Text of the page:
HARTFORD, CT — Thousands rallied at the state Capitol Saturday in one of hundreds of marches across the country to demand more gun-control measures.
The events organized by March for Our Lives is part of the student-led movement following the Feb. 14 shooting deaths of 17 students and educators in Parkland, Fla.
It was students who took center stage in Hartford.
Tyler Suarez, a college student who was in charge of organizing the Hartford rally, is the nephew of Dawn Hochsprung, the school principal who was murdered at Sandy Hook Elementary.
“School safety should not be a political issue,” Suarez said. “There should not be two sides in ensuring the lives of our children. There’s not a left school or a right school. These are our children.”
Capitol Police estimated Saturday’s crowd in Hartford at about 10,000.
U.S. Sen. Chris Murphy told the crowd he was recently brought to tears when his 6-year-old son came home and told him about his first active shooter drill.
He said his son was locked in the classroom bathroom with 25 other 6-year-olds and told to be quiet. Murphy said he couldn’t keep the tears from streaming down his face when his son said, “Daddy, I didn’t like it.”
“No child should have to go to school wondering if they’re going to survive the day,” Murphy said, and he told the young people at the rally that this is their moment.
“There is no social change movement in this country that wasn’t led by young people,” he said. “I am more confident today that there’s no way you can stop us from winning.”
Will Haskell, who is 21 and running for state Senate, said his generation is stepping forward and finding their voice.
“We don’t need Washington’s permission to protect our schools,” Haskell said.
He said Connecticut can take action and increase regulations by banning bump stocks and ghost guns.
“Please don’t tell me to pray,” Haskell said. “Instead, help me to act. Don’t tell me to call my legislators. Instead, help me replace them.”
Connecticut’s Judiciary Committee spent 14 hours receiving public testimony Friday into Saturday morning about bills that would ban bump stocks and ghost guns.
Erica Lafferty, the daughter of Hochsprung, said she thought having to grieve her mother’s death in such a public way or having to bury her mother a few days before Christmas was “as bad as it ever would get.” But she said she didn’t know then what she knows now.
“Every time there’s another school shooting I have to live it all over again,” Lafferty said.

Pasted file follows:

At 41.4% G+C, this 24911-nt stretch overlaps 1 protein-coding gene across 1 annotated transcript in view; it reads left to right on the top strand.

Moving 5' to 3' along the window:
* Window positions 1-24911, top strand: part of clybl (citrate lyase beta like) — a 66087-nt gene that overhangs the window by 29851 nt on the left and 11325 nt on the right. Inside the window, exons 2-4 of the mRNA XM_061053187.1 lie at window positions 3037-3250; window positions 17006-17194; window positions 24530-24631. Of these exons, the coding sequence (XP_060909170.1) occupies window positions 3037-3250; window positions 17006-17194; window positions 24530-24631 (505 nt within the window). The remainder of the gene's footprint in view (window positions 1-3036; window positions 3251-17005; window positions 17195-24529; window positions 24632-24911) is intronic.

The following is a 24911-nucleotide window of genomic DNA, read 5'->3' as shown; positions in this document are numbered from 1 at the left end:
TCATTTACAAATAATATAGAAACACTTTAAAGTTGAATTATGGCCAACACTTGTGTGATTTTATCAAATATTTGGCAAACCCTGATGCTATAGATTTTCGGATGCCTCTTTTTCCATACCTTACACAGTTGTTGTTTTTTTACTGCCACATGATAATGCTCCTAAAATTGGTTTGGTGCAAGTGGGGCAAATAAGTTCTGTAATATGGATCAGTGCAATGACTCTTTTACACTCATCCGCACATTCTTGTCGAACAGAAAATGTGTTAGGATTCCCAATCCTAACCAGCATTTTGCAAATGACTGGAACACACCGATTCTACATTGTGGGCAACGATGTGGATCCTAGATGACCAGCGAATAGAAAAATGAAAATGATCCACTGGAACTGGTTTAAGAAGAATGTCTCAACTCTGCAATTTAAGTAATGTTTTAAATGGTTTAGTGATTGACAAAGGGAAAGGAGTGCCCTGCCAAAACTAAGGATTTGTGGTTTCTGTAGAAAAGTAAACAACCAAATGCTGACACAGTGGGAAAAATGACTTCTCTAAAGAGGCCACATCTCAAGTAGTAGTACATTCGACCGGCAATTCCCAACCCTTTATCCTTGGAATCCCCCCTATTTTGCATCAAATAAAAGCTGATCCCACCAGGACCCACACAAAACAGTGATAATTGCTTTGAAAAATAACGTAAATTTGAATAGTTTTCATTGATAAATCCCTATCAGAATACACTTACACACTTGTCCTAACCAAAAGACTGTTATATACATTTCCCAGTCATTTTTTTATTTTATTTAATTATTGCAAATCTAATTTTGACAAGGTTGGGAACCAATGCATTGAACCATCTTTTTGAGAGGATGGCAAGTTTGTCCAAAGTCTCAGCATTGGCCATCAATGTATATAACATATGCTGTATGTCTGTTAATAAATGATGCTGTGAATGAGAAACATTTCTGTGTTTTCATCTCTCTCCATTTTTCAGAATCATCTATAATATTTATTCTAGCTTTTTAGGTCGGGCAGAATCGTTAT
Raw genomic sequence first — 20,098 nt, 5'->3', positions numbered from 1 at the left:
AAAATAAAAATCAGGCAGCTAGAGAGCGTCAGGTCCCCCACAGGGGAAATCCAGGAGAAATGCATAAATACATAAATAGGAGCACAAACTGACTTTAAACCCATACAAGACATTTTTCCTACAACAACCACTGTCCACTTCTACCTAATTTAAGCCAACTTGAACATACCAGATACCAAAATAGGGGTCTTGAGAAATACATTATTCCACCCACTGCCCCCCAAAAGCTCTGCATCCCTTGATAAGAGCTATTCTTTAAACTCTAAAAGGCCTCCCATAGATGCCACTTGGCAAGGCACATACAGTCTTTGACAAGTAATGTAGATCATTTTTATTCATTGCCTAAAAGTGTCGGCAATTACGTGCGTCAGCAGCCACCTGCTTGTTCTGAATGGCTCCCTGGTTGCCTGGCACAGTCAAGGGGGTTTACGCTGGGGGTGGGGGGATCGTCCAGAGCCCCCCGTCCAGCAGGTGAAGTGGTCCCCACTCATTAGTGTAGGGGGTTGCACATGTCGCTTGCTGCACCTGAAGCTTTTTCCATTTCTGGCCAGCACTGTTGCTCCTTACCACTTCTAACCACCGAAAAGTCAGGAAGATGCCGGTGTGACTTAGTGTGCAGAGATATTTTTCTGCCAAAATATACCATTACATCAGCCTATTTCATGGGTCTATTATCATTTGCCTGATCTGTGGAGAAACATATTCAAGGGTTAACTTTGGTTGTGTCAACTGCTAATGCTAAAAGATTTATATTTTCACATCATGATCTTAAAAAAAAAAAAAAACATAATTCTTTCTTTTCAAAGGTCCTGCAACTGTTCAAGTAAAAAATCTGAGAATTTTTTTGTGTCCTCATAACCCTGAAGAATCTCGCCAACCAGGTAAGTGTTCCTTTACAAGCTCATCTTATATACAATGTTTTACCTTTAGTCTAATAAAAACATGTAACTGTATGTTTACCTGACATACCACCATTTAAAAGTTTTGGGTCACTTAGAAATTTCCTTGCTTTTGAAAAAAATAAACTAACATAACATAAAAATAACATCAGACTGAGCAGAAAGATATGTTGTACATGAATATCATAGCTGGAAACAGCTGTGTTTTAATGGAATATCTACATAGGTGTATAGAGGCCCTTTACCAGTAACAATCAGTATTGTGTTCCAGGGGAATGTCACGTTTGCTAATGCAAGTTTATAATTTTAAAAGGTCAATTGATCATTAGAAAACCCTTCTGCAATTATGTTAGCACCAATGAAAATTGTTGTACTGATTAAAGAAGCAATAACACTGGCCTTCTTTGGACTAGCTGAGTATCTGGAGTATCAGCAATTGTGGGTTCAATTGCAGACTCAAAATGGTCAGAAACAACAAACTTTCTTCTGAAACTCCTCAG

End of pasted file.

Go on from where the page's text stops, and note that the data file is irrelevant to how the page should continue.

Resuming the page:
She said the shooting in Parkland was the hardest for her. She said the media coverage and the outcry from the public have been just as intense.
“Just like after Sandy Hook we saw inaction from our leaders in Washington,” Lafferty said. “Parkland was sent thoughts and prayers just like Sandy Hook was, but then something happened. The Parkland students started to speak out.”
She said the students at Sandy Hook were too young and the adults tried their best to do it for them.
“But it’s not the same as what we’re experiencing today,” Lafferty said.
She said students are standing up and demanding that adults do more to protect kids rather than guns.
But for all the idealism, Lafferty said “we need to be real.” As someone who has lived through this for the past five years, Lafferty warned “it will happen again, and again, and again. We have to know that there will be another shooting and it will hurt. Something you hear a lot in this movement is that it’s not a sprint, it’s a marathon. Take that to heart. Know that just because change doesn’t happen overnight does not mean we are not winning.”
She said they are changing the dialogue about the culture of gun violence in America.
Major companies are changing their policies, others are stopping discounts that were formerly given to NRA members. “This is a huge deal,” she said. “CEOs are hearing our message and changing their policies and that didn’t happen when I was brought into this movement five years ago.”
She said the tide is changing.
Isabella Segall, head of the new Connecticut Teens Against Gun Violence group, said “change begins and ends with us. It can either end with us sparking this movement and pushing for reasonable gun laws, or dead on the classroom floor.”
She said her fear is that one day she will walk into school and not walk out.
“I fear that one day I will have to watch my best friend carried out in a body bag,” Segall said. “I fear that one day is tomorrow.”
She said people question them constantly about how they can be so knowledgeable about the impact of an AR-15 or a bump stock.
“We have no choice,” Segall said. “We have no other option but to learn and advocate for our own safety.”
She said politicians are still taking money from the NRA and ignoring the blood on the classroom floor.
“We’re teens. We’re here. We will vote. We are coming,” Segall said.
She reminded the crowd that if they will turn 18 before the November election, they can vote in the primary.
The rally in Hartford was just one of a dozens rallies to demand more gun control.
More than 1,000 people gathered on the Guilford Green.
“Just look at this crowd,” state Rep. Sean Scanlon, D-Guilford, said. “It speaks to people’s desire to see change — 80 to 90 percent of the country wants to see tougher gun laws.”
Asked what’s different about this gun control movement than past efforts, Scanlon said: “It’s being led by kids. They’re leadership is having an impact and is going to lead us forward to make real change happen this time.”